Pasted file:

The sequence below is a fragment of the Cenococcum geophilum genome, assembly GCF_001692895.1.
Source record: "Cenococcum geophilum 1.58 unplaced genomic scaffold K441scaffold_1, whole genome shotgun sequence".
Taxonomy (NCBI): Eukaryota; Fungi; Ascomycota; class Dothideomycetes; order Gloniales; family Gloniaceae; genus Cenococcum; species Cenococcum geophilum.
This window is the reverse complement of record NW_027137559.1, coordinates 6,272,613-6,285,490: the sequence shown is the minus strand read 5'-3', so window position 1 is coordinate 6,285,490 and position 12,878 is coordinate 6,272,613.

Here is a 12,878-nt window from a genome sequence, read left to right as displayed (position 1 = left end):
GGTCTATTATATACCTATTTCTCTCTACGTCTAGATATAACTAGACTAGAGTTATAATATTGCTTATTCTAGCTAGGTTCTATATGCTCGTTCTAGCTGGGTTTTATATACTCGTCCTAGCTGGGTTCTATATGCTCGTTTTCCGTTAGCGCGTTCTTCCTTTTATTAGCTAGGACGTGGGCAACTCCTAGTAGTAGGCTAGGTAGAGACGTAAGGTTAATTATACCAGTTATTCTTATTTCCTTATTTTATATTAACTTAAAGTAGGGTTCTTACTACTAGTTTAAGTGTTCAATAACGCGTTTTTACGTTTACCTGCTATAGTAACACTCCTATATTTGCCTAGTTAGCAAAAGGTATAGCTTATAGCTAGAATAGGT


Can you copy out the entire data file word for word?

The sequence below is a fragment of the Cenococcum geophilum genome, assembly GCF_001692895.1.
Source record: "Cenococcum geophilum 1.58 unplaced genomic scaffold K441scaffold_1, whole genome shotgun sequence".
Taxonomy (NCBI): Eukaryota; Fungi; Ascomycota; class Dothideomycetes; order Gloniales; family Gloniaceae; genus Cenococcum; species Cenococcum geophilum.
This window is the reverse complement of record NW_027137559.1, coordinates 6,272,613-6,285,490: the sequence shown is the minus strand read 5'-3', so window position 1 is coordinate 6,285,490 and position 12,878 is coordinate 6,272,613.

Here is a 12,878-nt window from a genome sequence, read left to right as displayed (position 1 = left end):
GGTCTATTATATACCTATTTCTCTCTACGTCTAGATATAACTAGACTAGAGTTATAATATTGCTTATTCTAGCTAGGTTCTATATGCTCGTTCTAGCTGGGTTTTATATACTCGTCCTAGCTGGGTTCTATATGCTCGTTTTCCGTTAGCGCGTTCTTCCTTTTATTAGCTAGGACGTGGGCAACTCCTAGTAGTAGGCTAGGTAGAGACGTAAGGTTAATTATACCAGTTATTCTTATTTCCTTATTTTATATTAACTTAAAGTAGGGTTCTTACTACTAGTTTAAGTGTTCAATAACGCGTTTTTACGTTTACCTGCTATAGTAACACTCCTATATTTGCCTAGTTAGCAAAAGGTATAGCTTATAGCTAGAATAGGT